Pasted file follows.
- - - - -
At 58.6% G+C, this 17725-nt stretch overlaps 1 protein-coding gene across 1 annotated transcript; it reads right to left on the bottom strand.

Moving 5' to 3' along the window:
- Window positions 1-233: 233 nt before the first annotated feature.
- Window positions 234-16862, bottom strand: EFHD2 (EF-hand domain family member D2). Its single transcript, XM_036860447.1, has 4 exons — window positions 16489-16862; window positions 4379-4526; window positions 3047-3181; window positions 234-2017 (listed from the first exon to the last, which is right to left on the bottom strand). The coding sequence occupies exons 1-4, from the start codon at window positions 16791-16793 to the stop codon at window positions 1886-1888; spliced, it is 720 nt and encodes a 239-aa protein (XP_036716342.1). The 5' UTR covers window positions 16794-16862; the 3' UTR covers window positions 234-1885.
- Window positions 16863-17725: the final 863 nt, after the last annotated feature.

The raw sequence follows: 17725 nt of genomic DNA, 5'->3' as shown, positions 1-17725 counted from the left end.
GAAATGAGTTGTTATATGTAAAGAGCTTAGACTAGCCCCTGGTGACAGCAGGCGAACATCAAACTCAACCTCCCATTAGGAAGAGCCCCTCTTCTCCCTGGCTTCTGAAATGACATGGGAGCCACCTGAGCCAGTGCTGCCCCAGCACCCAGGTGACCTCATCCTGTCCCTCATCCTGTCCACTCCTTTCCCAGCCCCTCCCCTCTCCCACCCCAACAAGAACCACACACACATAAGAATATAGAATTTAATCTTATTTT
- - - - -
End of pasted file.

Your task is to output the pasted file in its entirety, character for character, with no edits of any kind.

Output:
At 58.6% G+C, this 17725-nt stretch overlaps 1 protein-coding gene across 1 annotated transcript; it reads right to left on the bottom strand.

Moving 5' to 3' along the window:
- Window positions 1-233: 233 nt before the first annotated feature.
- Window positions 234-16862, bottom strand: EFHD2 (EF-hand domain family member D2). Its single transcript, XM_036860447.1, has 4 exons — window positions 16489-16862; window positions 4379-4526; window positions 3047-3181; window positions 234-2017 (listed from the first exon to the last, which is right to left on the bottom strand). The coding sequence occupies exons 1-4, from the start codon at window positions 16791-16793 to the stop codon at window positions 1886-1888; spliced, it is 720 nt and encodes a 239-aa protein (XP_036716342.1). The 5' UTR covers window positions 16794-16862; the 3' UTR covers window positions 234-1885.
- Window positions 16863-17725: the final 863 nt, after the last annotated feature.

The raw sequence follows: 17725 nt of genomic DNA, 5'->3' as shown, positions 1-17725 counted from the left end.
GAAATGAGTTGTTATATGTAAAGAGCTTAGACTAGCCCCTGGTGACAGCAGGCGAACATCAAACTCAACCTCCCATTAGGAAGAGCCCCTCTTCTCCCTGGCTTCTGAAATGACATGGGAGCCACCTGAGCCAGTGCTGCCCCAGCACCCAGGTGACCTCATCCTGTCCCTCATCCTGTCCACTCCTTTCCCAGCCCCTCCCCTCTCCCACCCCAACAAGAACCACACACACATAAGAATATAGAATTTAATCTTATTTT